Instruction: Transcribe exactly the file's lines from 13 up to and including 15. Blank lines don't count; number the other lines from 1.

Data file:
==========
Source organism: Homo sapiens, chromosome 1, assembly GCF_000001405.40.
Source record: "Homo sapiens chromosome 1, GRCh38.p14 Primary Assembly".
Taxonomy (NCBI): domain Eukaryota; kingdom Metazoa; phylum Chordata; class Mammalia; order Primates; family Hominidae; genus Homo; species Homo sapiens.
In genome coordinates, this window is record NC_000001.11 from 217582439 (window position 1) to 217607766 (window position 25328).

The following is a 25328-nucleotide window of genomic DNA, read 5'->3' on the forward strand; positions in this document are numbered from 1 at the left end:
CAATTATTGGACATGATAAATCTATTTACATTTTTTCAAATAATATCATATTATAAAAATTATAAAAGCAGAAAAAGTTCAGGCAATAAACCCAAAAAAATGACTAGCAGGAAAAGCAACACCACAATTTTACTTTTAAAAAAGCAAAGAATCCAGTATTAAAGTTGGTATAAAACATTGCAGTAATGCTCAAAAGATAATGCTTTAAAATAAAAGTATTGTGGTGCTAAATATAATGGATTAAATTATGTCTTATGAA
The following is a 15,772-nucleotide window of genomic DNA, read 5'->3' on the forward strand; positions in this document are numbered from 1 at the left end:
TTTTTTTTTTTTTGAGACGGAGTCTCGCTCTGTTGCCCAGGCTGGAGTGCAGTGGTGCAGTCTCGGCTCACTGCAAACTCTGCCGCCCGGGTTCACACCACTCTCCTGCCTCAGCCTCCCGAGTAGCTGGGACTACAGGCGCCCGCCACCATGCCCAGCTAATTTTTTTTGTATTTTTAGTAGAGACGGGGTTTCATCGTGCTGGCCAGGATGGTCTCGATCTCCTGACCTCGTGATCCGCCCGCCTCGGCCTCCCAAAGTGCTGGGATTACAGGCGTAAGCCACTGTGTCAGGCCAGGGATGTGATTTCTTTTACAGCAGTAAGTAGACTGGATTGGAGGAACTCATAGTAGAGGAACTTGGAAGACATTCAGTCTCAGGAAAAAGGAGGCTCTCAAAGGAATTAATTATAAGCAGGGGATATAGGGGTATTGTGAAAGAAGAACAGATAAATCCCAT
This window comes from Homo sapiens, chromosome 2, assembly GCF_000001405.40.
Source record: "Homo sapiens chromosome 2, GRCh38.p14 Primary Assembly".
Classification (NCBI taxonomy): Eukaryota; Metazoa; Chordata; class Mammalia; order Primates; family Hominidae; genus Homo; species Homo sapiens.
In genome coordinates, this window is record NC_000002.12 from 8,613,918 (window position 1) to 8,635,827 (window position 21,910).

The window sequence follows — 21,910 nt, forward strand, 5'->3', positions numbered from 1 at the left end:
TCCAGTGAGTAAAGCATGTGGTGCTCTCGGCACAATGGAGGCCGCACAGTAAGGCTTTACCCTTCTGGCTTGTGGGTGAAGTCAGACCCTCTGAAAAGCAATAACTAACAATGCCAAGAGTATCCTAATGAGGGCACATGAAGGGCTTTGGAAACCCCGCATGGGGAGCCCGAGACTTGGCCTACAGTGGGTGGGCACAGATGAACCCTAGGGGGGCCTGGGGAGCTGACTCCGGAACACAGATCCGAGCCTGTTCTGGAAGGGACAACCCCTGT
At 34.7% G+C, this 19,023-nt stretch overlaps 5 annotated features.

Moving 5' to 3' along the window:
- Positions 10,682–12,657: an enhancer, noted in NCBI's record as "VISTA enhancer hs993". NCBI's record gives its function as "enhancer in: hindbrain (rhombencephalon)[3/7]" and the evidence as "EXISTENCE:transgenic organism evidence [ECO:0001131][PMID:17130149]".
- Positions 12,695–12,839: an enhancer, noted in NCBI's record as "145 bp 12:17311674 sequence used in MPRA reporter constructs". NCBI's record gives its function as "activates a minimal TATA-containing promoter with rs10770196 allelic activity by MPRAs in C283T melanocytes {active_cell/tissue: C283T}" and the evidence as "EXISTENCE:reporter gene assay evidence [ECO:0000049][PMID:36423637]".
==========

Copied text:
The window sequence follows — 21,910 nt, forward strand, 5'->3', positions numbered from 1 at the left end:
TCCAGTGAGTAAAGCATGTGGTGCTCTCGGCACAATGGAGGCCGCACAGTAAGGCTTTACCCTTCTGGCTTGTGGGTGAAGTCAGACCCTCTGAAAAGCAATAACTAACAATGCCAAGAGTATCCTAATGAGGGCACATGAAGGGCTTTGGAAACCCCGCATGGGGAGCCCGAGACTTGGCCTACAGTGGGTGGGCACAGATGAACCCTAGGGGGGCCTGGGGAGCTGACTCCGGAACACAGATCCGAGCCTGTTCTGGAAGGGACAACCCCTGT
At 34.7% G+C, this 19,023-nt stretch overlaps 5 annotated features.